Royal Caridea is a company poised to transform the shrimp production industry while addressing unmet market needs and creating significant economic opportunity for investors.

Transformation may be a bold statement or one you hear from many others but, in this case, the solution to our industry’s production issues requires a step change in thinking and Royal Caridea has designed that step change.

Like other types of seafood, the answer to the shrimp industry’s problems lies in aquaculture. However; new methodologies must be implemented.  This is Royal Caridea’s focus.

Broadly speaking aquaculture is aquafarming.  The cultivated organism may be fish, crustaceans, mollusks, aquatic plants, algae, and other organisms. Aquaculture involves cultivating freshwater and/or saltwater populations under controlled conditions.   Farming, itself implies some form of intervention in the rearing process to enhance production, such as regular stocking, feeding, protection from predators, etc.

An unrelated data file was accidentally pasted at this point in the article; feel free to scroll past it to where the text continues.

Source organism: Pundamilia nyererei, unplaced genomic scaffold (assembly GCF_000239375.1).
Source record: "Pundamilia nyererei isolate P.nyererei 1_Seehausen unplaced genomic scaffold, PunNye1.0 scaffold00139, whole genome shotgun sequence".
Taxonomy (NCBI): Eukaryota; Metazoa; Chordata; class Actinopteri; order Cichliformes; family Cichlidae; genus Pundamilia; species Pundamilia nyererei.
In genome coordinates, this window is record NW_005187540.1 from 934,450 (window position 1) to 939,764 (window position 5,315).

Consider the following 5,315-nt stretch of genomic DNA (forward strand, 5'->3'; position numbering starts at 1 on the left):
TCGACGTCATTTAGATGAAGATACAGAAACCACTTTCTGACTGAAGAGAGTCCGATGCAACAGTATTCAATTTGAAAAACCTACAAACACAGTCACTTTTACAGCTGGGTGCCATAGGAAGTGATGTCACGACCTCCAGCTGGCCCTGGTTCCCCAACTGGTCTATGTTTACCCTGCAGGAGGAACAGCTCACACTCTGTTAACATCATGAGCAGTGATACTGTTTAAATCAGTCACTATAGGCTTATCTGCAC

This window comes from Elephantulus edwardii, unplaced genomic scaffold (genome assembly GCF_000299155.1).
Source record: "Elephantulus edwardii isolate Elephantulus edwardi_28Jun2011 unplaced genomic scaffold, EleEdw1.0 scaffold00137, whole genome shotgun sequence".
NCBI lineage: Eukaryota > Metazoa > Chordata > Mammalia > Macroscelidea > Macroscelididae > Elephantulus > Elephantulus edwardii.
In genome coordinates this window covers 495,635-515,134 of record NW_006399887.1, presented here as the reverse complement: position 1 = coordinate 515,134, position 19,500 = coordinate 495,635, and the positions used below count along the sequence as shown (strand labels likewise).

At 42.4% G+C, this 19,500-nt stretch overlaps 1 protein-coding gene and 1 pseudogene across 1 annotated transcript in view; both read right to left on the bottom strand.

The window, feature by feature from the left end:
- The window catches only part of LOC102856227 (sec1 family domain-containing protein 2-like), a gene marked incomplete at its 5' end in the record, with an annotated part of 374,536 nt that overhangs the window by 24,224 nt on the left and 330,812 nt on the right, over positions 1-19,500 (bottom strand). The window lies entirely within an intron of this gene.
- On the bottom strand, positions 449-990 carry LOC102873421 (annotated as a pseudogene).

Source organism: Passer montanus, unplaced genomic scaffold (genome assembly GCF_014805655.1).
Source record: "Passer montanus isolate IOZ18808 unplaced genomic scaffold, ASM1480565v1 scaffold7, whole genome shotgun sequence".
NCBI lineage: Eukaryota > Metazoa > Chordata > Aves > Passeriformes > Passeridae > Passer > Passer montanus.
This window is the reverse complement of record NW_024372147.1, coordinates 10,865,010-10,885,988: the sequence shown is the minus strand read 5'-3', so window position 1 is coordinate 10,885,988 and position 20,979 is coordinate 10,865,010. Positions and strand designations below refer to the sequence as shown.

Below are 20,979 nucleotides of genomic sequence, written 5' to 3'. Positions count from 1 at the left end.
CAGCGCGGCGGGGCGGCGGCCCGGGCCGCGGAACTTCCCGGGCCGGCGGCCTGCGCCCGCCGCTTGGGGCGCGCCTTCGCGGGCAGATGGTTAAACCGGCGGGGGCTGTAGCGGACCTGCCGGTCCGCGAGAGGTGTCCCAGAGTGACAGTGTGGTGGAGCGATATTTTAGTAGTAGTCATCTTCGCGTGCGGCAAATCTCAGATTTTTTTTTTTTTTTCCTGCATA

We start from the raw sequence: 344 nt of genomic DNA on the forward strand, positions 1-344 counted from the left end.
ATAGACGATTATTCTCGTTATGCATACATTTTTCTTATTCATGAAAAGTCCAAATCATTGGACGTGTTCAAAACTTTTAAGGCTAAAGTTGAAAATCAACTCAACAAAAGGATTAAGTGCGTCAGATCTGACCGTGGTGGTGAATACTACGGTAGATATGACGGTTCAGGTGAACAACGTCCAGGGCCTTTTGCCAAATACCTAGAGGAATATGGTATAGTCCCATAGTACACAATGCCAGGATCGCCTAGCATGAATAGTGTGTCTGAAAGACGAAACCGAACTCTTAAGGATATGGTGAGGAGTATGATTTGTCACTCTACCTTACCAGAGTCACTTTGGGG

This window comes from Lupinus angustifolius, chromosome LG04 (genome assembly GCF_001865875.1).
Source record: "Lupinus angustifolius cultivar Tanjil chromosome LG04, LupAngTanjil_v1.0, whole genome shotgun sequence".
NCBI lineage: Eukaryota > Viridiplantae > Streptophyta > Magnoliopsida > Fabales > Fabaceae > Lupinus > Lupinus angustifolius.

The quantity of wild-capture seafood brought to market began to level off several decades ago.  Aquaculture became the only alternative.  Today global per capita farmed seafood consumption has surpassed human consumption of wild-caught seafood.

Many countries jumped into shrimp production to meet demand and built massive aquaculture facilities to produce farm shrimp.

Yet, disease, land destruction, pollution, weather, a batch process, no trace back has become increasingly problematic. Of these issues, disease is the #1 threat to production and the batch-nature of production makes availability “unpredictable”.

Industry Response – Incremental at best

Notably, an industrial leader, José Antonio Camposano (Executive President National Chamber of Aquaculture from Ecuador) Speaking March 12, 2018 At Seafood Expo North America, stated the following:

“Up until this point the shrimp sector has been a commodity market, and quality has often taken a back seat to prices, but there are consumers who want more choice. Consumers who care about what they eat, and how it has been produced, and it is time they were offered a choice of farmed shrimp that meets the highest standards and is fully traceable to its origins. Shrimp grown by producers who care, for consumers who care.”